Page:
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Venezuelan Ham Bread (Pan de Jamón Venezolano)

Venezuelan Ham Bread (Pan de Jamón Venezolano)

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We are back at FoodieFoodMood with a ton of recipes we prepared during the holiday season. I didn't do as much as I planned as I also needed a lot of rest. I am officially in my third trimester, so the time for meeting baby is getting closer! We've had a lot of things to do as we are moving to a bigger place at the end of January so it's a very stressful time for me. I was also diagnosed with pregnancy high blood pressure (luckily it hasn't evolved to my worst fear, pre-eclampsia yet) so I'm being extra careful with what I eat and putting special emphasis on rest; I'm lucky enough to have a day job that allowed me to work from home since the pregnancy really is taking its toll on me.

But I won't bother you with the boring details of my pregnancy! Let's better talk about the one thing that brings us closer, food! I was having a rough time during the holidays as it was the first time in 7 years that I didn't travel to visit my family, so was a little bit sad. Was, however, the first Christmas I spent with my husband (the previous 2 went by myself to visit my family), so actually, I did spend the holidays with my family, my new family. I missed a lot the "tamales" that are a Costa Rican tradition and all the activities that we always have as a family, so I brought to the table what I could and we had Venezuelan Ham Bread to munch over the lazy holiday afternoons, and for dinner on Christmas Eve my husband prepared roast gammon with cherries, what a treat! Back at home we also have either turkey or pork roast for dinner on Christmas Eve, so in a way, we had our own traditional Christmas as well.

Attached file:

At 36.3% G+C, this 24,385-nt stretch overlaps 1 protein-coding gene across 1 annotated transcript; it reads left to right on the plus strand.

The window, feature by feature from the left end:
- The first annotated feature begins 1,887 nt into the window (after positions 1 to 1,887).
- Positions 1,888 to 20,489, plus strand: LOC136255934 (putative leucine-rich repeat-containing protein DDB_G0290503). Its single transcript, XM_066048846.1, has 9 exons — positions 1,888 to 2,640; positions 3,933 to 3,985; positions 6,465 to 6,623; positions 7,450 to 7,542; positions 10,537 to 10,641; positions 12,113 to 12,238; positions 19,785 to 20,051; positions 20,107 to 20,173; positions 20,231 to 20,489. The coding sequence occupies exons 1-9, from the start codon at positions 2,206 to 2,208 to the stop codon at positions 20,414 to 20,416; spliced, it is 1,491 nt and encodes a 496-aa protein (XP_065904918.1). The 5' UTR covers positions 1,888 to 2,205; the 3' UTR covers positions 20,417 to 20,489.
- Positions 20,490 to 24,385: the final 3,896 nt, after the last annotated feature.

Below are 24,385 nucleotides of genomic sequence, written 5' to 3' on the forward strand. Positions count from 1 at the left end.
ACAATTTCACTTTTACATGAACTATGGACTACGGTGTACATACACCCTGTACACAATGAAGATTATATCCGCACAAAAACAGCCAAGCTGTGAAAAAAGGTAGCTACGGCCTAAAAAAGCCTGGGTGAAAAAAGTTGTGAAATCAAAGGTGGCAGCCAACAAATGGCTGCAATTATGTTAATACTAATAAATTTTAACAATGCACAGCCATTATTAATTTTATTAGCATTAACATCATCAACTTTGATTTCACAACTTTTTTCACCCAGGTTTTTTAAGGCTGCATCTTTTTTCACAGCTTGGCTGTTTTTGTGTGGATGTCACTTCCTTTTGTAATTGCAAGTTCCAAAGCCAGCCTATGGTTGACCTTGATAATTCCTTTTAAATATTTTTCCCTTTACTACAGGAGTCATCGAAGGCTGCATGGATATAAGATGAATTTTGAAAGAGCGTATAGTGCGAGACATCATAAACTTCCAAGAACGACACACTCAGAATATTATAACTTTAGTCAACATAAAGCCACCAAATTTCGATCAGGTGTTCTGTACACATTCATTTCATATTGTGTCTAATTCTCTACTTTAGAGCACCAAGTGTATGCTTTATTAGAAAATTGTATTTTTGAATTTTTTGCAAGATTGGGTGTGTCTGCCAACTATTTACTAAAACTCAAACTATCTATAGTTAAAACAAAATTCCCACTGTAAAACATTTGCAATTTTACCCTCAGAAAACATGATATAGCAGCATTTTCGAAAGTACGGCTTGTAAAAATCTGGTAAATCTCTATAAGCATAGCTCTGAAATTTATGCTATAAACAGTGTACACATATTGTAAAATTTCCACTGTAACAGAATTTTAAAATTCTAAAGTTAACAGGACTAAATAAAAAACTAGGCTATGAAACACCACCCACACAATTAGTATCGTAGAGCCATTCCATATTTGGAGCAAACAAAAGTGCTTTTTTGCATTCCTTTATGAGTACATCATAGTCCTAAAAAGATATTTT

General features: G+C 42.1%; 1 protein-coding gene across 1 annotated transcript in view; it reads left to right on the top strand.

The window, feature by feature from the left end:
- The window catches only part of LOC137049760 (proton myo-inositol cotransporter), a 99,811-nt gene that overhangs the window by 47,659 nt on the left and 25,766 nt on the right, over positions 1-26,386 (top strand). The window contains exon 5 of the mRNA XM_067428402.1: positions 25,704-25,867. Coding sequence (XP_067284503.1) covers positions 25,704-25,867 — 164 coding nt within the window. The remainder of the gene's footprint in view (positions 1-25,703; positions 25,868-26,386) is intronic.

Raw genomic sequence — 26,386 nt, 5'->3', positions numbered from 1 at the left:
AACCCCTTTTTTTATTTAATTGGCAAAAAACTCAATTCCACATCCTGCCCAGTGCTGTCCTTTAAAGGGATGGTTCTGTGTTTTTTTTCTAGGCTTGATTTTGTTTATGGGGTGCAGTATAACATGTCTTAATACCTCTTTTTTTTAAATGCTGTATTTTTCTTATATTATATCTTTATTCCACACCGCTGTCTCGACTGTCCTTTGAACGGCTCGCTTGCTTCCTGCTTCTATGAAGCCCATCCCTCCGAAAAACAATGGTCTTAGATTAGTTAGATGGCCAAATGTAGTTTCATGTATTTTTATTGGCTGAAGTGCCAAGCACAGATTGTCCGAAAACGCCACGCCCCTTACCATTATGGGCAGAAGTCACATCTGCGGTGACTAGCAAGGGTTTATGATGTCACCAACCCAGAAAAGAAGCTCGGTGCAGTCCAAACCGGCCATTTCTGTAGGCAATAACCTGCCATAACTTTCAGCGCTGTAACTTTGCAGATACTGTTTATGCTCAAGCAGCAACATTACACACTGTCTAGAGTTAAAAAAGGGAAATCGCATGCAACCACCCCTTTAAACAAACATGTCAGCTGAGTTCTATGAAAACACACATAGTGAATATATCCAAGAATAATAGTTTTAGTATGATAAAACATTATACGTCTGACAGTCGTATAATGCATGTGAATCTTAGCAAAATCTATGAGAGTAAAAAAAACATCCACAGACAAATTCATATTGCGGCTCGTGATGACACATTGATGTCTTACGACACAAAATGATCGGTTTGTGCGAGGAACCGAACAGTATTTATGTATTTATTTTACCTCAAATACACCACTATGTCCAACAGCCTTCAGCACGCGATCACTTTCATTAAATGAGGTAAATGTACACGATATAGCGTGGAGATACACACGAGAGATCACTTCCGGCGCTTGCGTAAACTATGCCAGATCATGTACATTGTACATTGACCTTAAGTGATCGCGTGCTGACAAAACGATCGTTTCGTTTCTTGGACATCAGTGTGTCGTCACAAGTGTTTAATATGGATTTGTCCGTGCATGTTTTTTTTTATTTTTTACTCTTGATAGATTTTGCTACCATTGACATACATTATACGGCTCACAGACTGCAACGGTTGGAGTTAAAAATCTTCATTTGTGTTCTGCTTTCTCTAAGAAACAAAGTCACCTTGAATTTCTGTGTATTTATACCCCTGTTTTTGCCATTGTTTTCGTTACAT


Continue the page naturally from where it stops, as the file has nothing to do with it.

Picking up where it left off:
You may not know that my dad is from Venezuela, and to this day we still have family living there. Venezuela is very close to my heart as we spend the first years of my childhood there and I have nothing but good memories of that time, and since I can remember, we've always had "pan de jamón" during the Christmas time, which is now a time to celebrate both sides of our heritage. One tradition that didn't survive in our family is the "Reyes Magos": on January 6th kids would get even more presents because that is the day that the Wise Men showed up to visit Baby Jesus. We used to do it with my cousin and my aunt when we were in Venezuela, but it is not celebrated in Costa Rica; there it was either "Colacho" (Santa Claus") or Baby Jesus himself bringing the presents, which was very confusing for my 8-year-old mind: how on earth was a newborn travelling all over the world with this old man in this sledge? Wouldn't he be cold? How, just how? I guess that was the beginning of the end of my belief in the magic of Christmas. I think these days kids only believe in Santa, not the Niño Dios (Baby Jesus) anymore.

Tamales

A post shared by Cynthia Salgado (@sabrielmontag) on